Bid Protest Filing Deadlines Are Strict, Unless….

The general rule is that bid protests must be timely filed in order to be considered. Most government agencies in Florida have specific deadlines for which a bid protest must be filed. These deadlines are expressed in terms of days, or even hours, and may specify the exact method that the protest or notice of protest must be submitted to be considered timely filed. A Protest filed after the deadline is usually considered a waiver of the protestor’s rights.  There are, however, scenarios where a protest technically filed after the deadline may still be considered. This is exemplified in the recent case Pro Tech Monitoring, Inc. v. State Department of Corrections. There, a protesting bidder was supposed to hand-deliver its formal bid protest petition to the clerk by a certain date. The agency’s clerk, however, did not stamp the petition in until the next day, and the agency determined the protest was untimely. However, the protestor had tried...

THE LAW IS THE LAW, AND SOMETIMES IT ISN’T “FAIR”

Sometimes the law isn't as you would expect. In fact, sometimes the law can dictate a result that you think is unfair. Therefore, it is always best to have someone research what the law is, instead of assuming it says what you think would be fair. As an example, some might find the law regarding the recoverability of home office overhead damages counterintuitive....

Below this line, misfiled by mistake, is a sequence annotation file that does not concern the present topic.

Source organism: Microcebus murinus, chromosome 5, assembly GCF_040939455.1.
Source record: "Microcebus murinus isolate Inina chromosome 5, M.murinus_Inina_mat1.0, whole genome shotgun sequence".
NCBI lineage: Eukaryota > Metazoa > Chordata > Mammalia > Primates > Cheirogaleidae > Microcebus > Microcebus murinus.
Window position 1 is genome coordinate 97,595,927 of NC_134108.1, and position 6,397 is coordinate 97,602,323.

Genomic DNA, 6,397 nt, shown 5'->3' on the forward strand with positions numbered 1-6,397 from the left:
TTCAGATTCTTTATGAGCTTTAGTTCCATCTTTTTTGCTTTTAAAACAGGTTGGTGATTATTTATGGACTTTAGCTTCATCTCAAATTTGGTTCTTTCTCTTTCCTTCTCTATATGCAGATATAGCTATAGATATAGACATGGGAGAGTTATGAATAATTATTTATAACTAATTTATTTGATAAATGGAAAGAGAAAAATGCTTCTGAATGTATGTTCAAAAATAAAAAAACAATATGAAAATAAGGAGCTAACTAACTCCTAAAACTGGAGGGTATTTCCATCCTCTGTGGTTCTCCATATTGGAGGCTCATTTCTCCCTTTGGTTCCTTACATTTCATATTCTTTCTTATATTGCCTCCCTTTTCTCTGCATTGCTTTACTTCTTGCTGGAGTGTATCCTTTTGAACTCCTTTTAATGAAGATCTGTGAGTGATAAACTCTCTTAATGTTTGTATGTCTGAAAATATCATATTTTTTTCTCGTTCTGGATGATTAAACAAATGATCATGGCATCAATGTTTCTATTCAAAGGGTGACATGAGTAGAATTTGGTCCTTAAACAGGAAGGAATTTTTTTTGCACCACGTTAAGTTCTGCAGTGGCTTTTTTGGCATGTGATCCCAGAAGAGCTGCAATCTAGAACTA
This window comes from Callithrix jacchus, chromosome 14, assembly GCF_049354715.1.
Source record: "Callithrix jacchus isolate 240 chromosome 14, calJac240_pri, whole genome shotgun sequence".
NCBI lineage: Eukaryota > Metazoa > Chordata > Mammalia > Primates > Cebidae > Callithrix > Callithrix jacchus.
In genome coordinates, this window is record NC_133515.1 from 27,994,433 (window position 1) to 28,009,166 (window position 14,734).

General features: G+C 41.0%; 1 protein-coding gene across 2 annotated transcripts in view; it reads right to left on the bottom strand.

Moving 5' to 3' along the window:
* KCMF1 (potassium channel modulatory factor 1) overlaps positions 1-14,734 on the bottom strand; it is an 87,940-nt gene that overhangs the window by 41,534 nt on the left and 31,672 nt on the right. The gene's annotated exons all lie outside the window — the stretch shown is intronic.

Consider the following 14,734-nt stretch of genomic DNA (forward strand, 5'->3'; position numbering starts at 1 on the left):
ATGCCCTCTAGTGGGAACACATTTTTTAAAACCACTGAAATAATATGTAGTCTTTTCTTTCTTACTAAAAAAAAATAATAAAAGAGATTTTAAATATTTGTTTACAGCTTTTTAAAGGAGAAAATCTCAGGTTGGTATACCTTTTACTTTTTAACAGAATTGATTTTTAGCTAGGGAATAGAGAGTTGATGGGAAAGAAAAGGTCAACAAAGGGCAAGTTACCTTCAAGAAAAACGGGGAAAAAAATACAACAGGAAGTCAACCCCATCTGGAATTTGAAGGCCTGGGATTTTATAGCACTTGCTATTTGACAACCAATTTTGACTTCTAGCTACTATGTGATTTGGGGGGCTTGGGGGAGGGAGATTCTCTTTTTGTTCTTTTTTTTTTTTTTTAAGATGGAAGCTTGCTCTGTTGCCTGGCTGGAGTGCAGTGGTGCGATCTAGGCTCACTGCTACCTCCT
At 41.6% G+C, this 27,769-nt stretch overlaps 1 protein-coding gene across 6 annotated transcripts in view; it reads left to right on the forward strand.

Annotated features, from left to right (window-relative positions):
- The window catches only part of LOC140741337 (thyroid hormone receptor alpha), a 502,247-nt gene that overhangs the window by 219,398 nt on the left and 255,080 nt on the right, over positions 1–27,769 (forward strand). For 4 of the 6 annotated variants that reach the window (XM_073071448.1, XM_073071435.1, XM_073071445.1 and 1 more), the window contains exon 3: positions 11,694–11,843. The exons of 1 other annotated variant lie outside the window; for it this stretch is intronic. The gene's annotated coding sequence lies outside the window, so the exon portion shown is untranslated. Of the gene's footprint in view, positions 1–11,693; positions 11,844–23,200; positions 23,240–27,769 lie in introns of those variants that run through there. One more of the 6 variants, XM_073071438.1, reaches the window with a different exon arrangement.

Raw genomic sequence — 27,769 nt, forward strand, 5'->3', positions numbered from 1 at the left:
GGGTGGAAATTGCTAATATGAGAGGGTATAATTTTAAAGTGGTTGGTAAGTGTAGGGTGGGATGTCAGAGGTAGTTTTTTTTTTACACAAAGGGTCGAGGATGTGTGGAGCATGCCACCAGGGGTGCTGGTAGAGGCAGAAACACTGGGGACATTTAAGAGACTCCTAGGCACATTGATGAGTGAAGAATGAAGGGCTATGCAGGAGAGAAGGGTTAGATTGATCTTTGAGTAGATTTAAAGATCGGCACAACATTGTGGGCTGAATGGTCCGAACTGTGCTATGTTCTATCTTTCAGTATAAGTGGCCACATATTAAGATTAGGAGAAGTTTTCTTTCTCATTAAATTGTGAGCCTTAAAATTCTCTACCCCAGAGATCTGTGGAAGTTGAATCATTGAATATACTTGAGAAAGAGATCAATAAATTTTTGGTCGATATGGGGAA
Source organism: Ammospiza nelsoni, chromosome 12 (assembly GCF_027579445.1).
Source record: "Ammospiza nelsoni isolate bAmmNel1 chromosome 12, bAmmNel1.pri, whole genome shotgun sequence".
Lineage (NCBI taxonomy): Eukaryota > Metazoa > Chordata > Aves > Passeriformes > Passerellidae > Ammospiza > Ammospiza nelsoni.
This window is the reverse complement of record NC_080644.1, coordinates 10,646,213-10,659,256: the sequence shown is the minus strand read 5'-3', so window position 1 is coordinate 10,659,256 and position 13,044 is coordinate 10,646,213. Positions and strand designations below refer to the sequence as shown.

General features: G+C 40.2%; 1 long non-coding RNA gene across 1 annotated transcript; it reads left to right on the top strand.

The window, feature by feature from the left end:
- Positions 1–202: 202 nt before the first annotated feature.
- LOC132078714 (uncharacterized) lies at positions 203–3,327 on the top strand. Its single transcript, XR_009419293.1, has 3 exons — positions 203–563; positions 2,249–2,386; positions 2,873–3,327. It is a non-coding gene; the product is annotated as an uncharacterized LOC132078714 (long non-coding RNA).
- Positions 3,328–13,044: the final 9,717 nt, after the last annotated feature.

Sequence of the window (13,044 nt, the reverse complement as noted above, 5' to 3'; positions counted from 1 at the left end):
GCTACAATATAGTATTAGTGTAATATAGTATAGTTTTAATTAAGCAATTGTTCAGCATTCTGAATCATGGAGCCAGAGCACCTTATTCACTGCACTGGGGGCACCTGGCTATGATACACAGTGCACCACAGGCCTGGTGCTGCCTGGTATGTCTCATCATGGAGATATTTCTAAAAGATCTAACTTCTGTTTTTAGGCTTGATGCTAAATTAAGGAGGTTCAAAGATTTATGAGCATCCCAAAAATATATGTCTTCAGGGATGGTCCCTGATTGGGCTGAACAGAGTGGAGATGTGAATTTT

Government Bid Protests – An Overview (Part III of III)

In many bid protests, the ultimate question is whether the bidding irregularity or irregularities at issue gave the winning bidder or proposer an unfair advantage over the other bidders or proposers.  But, not all irregularities matter.  If it’s a material irregularity, like the winning bidder changing its price after the bids have been submitted and evaluated, and contrary to the specifications, that may be considered material.  But if it’s a minor irregularity, public agencies typically reserve the right to waive those.